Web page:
- Shares fall as much as 4.7 percent in Hong Kong trading
- Lunar New Year sales outlook challenging: managing director
Chow Tai Fook Jewellery Group Ltd. fell by the most in more than three weeks after it reported same-store sales in Hong Kong and Macau plunged 23 percent in the final three months of 2015 as fewer mainland Chinese tourists visited the two cities.
Shares of the world’s largest listed jewelry chain fell as much as 4.7 percent to HK$4.50 in Hong Kong trading, the biggest intraday decline since Dec. 21. The benchmark Hang Seng Index retreated 2.4 percent.
China’s economic slowdown and campaigns against graft and extravagance have hurt luxury retailers in Hong Kong and Macau, as Chinese tourists avoided those cities. The operating environment in China as well as sales outlook for the Lunar New Year holidays in February remain challenging, Chow Tai Fook Managing Director Kent Wong told a briefing Friday.
Mainland Chinese tourists to Hong Kong, who accounted for more than 70 percent of the total in November, have dropped 16 percent in the month, according to the city’s tourism board.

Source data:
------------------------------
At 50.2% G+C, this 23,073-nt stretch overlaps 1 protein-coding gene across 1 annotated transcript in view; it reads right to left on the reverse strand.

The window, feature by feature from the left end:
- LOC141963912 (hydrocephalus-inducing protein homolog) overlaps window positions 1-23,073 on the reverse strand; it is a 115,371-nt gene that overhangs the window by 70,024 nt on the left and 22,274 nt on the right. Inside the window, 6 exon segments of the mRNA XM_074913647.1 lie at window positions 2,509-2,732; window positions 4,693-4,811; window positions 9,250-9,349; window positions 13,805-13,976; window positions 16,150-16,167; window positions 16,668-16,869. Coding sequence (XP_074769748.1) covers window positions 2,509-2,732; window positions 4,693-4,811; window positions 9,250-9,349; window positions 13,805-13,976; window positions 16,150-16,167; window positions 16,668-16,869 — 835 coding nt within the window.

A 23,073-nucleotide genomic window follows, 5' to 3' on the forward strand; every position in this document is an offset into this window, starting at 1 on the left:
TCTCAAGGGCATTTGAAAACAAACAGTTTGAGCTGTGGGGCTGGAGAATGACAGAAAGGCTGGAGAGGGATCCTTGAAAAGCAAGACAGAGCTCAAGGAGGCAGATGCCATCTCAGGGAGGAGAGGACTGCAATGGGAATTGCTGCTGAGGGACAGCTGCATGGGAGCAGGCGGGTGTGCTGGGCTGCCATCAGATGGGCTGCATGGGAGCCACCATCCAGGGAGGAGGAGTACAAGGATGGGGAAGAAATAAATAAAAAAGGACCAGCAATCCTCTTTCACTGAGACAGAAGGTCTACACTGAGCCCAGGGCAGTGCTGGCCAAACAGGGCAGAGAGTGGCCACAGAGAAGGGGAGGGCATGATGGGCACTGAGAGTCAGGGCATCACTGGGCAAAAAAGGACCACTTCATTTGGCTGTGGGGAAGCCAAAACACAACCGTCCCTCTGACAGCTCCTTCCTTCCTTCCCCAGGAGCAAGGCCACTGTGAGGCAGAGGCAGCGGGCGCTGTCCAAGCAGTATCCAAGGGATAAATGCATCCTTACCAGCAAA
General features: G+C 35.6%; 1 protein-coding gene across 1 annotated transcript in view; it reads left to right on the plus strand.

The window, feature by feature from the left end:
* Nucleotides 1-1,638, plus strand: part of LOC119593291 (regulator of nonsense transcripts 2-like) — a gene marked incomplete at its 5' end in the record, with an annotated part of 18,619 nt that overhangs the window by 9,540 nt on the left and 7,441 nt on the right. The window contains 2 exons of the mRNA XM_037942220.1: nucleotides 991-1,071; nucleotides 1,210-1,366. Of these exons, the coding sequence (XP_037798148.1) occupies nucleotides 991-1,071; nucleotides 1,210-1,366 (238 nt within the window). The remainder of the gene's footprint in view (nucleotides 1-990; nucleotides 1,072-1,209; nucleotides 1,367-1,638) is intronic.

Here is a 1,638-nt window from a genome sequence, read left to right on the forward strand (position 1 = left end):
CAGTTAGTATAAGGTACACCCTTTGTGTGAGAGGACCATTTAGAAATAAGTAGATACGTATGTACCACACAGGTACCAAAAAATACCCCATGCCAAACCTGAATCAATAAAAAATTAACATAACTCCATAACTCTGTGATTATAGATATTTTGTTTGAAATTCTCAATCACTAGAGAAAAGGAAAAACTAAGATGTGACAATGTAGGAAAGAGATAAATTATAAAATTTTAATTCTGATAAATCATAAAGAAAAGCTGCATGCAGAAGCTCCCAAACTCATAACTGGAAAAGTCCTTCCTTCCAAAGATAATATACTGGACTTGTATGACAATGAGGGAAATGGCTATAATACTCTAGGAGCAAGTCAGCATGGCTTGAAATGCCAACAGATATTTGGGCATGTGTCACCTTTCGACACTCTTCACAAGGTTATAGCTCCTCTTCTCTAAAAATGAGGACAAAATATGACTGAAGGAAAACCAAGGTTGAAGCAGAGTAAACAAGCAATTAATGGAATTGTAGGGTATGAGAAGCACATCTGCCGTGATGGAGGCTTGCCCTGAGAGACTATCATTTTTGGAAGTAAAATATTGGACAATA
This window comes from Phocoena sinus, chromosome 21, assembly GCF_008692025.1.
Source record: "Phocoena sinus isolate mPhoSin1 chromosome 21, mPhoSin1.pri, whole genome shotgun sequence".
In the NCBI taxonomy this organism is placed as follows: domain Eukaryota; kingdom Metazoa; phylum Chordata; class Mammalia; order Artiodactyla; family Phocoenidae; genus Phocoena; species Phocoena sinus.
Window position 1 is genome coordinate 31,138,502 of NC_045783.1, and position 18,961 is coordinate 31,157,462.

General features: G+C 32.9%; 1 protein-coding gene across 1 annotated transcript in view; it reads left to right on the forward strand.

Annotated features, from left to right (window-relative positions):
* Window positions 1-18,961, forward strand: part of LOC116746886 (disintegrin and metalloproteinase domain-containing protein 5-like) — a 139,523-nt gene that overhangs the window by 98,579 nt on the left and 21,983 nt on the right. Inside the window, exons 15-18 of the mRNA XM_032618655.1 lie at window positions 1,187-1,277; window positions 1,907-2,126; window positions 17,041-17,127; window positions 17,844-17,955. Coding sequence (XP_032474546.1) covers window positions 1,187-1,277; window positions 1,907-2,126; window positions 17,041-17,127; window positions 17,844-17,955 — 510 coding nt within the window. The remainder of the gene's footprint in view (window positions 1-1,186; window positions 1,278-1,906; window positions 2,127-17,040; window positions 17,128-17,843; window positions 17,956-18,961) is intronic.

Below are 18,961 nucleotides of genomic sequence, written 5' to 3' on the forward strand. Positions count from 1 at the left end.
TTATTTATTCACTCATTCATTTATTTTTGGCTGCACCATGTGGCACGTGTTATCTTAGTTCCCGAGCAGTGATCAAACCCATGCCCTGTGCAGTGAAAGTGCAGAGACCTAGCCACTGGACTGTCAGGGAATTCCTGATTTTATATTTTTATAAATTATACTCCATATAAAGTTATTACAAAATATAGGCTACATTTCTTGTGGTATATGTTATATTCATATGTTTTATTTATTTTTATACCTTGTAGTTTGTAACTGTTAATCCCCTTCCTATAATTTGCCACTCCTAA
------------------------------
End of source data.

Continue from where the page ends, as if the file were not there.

Same-store sales, for outlets open at least a year, fell 6 percent for those in mainland China, bringing the total decline to 15 percent for the fiscal third quarter ending December, Chow Tai Fook said in a statement Friday. The retail sales value for all of the company’s outlets slumped 11 percent in the period, it added.
“The retail jewelry industry is now in a consolidation stage after the rapid growth in the past decade,” said Wong, adding the company will focus on cost-cuts in the rest of the current fiscal year ending March. “What we can do now is to better control cost structure on both rentals and staff costs, while expanding our high-end product lines.”
Chow Tai Fook in November declared its first-ever special dividend even as it posted the steepest decline in semi-annual profit since it went public, after its shares fell to about 70 percent before its offer price since its 2011 share listing.
The retailer of gems and watches has said it will shut outlets that do not perform well, but doesn’t plan to dismiss workers. Still, the number of employees may fall further after it dropped 8 percent in the first half, reducing staff costs by 13 percent, Wong said Friday.